Tag Archives: John Huston

John Huston – The Dead (1987)

Synopsis:
John Huston’s last film is a labor of love at several levels: an adaptation of perhaps one of the greatest pieces of English-language literature by one of Huston’s favorite authors, James Joyce; a love letter to the land of his ancestors and the country where his children grew up; and the chance to work with his screenwriter son Tony and his actress daughter Anjelica. The film is delicate and unhurried, detailing an early January dinner at the house of two spinster musician sisters and their niece in turn-of-the-century Ireland, attended by friends and family. Read More »

John Huston – Freud (1962)

Synopsis:
This pseudo-biographical movie depicts 5 years from 1885 on in the life of the Viennan psychologist Freud (1856-1939). At this time, most of his colleagues refuse to cure hysteric patients, because they believe they’re just simulating to gain attention. But Freud learns to use hypnosis to find out the reasons for the psychosis. His main patient is a young woman who refuses to drink water and is plagued by always the same nightmare.
— Tom Zoerner Read More »

John Huston – The Misfits (1961)

Synopsis:
The final film of stars Clark Gable and Marilyn Monroe is an elegy for the death of the Old West from writer Arthur Miller and director John Huston. Gable stars as Gay Langland, an aging hand traveling the byways and working at rodeos with his two comrades, Guido (Eli Wallach) and young Perce Howland (Montgomery Clift). The three men come up with a plan to corral some misfit mustangs and sell them for dog food, but Gay’s new girlfriend Roslyn Taber (Marilyn Monroe), a high-minded ex-stripper who has just divorced her husband Ray (Kevin McCarthy) in Reno, is appalled by the plan. Although both Guido and Perce are also in love with Roslyn, she stands by Gay, sure that in the end he will do the right thing, even as he and his pals begin their planned roundup.
— Karl Williams Read More »

John Huston – Fat City (1972)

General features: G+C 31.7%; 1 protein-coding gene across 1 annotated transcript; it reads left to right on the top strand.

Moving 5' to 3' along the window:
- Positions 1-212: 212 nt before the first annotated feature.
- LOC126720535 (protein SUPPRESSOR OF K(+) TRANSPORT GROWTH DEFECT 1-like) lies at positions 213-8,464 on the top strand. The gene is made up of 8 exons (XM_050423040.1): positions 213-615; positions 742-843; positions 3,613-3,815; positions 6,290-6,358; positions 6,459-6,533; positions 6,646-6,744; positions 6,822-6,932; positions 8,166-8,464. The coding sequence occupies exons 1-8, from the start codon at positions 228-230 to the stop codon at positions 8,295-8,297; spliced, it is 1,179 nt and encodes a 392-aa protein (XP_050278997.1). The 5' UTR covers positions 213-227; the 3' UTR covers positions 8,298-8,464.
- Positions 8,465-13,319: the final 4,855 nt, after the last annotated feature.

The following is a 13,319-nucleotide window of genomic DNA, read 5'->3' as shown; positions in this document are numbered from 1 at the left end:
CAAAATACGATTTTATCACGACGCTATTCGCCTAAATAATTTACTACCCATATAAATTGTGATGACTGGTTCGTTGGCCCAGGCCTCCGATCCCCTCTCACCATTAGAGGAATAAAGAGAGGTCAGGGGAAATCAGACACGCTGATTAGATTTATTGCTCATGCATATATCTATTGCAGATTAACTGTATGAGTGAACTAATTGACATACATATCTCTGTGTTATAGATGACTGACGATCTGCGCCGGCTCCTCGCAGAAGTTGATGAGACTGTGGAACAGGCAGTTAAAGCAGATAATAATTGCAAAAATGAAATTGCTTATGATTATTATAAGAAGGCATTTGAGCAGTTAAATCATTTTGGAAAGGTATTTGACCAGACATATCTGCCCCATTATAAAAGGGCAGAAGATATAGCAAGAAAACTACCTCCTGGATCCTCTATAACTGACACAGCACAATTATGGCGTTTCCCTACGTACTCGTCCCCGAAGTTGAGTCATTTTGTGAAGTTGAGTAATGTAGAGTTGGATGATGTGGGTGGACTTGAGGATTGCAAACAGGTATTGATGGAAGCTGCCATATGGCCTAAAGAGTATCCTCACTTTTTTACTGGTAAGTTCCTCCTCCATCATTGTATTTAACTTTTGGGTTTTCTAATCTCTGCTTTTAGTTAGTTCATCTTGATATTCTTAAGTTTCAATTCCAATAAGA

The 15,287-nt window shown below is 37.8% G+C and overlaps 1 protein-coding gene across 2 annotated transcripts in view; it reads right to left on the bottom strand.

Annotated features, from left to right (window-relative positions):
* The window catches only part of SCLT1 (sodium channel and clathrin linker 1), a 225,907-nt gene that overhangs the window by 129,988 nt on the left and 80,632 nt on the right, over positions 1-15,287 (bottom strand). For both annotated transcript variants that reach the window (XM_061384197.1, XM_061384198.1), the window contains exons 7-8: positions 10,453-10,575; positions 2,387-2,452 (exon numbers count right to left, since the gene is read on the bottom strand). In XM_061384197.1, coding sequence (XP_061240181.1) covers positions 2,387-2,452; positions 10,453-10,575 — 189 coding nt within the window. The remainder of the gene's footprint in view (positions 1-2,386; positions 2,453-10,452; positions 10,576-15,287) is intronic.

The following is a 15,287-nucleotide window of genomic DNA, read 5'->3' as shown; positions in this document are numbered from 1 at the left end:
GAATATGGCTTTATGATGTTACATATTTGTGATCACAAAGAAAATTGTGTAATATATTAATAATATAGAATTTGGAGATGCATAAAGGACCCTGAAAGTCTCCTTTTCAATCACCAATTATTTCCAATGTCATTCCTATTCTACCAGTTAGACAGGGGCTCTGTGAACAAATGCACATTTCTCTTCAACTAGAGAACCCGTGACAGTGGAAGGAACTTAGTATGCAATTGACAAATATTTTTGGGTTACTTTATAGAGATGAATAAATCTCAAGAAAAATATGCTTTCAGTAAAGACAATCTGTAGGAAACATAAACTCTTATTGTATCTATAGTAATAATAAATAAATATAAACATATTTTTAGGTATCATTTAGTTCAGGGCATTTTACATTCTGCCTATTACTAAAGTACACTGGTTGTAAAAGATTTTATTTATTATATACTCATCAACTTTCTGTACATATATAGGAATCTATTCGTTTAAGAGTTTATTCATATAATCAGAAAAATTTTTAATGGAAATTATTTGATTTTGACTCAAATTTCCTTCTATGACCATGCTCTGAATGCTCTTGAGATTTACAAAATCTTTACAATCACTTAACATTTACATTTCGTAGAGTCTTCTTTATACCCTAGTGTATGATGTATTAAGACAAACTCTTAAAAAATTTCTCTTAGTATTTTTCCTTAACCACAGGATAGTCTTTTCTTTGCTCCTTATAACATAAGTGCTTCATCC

Berkeley Art Museum / Pacific Film Archive writes:
Hailed as John Huston’s “comeback” film in 1972, Fat City is a film that deserves to come back more often. Based on a novel by Leonard Gardner, who also wrote the screenplay, and photographed by the excellent Conrad Hall (In Cold Blood), it is a portrait of the seedy, small-time boxing milieu of Stockton, CA. (“Huston is in his element here,” Andrew Sarris wrote, “simply because his realistic affectations have always been merely a cover and an alibi for his romantic affection for the compulsive losers of this world.”) The losers in Fat City are two prizefighters (Stacy Keach and Jeff Bridges), a sherry-drinking barfly (Susan Tyrrell), her jailed and released black lover (Curtis Cokes), and assorted fight managers, boxers, lettuce pickers, bartenders and countermen… Read More »

John Huston – The Maltese Falcon [+commentary] (1941)

Synopsis:
Spade and Archer is the name of a San Francisco detective agency. That’s for Sam Spade and Miles Archer. The two men are partners, but Sam doesn’t like Miles much. A knockout, who goes by the name of Miss Wonderly, walks into their office; and by that night everything’s changed. Miles is dead. And so is a man named Floyd Thursby. It seems Miss Wonderly is surrounded by dangerous men. There’s Joel Cairo, who uses gardenia-scented calling cards. There’s Kasper Gutman, with his enormous girth and feigned civility. Her only hope of protection comes from Sam, who is suspected by the police of one or the other murder. More murders are yet to come, and it will all be because of these dangerous men — and their lust for a statuette of a bird: the Maltese Falcon. Read More »

John Huston – In This Our Life (1942)

Plot Summary: A young woman (Stanley Timberlake) dumps her fiancée (Craig Fleming) and runs off with her sister’s (Roy Timberlake) husband (Peter Kingsmill)… Read More »

John Huston – Moby Dick (1956)

Synopsis:
This classic story by Herman Melville revolves around Captain Ahab and his obsession with a huge whale, Moby Dick. The whale caused the loss of Ahab’s leg years before, leaving Ahab to stomp the boards of his ship on a peg leg. Ahab is so crazed by his desire to kill the whale, that he is prepared to sacrifice everything, including his life, the lives of his crew members, and even his ship to find and destroy his nemesis, Moby Dick. Read More »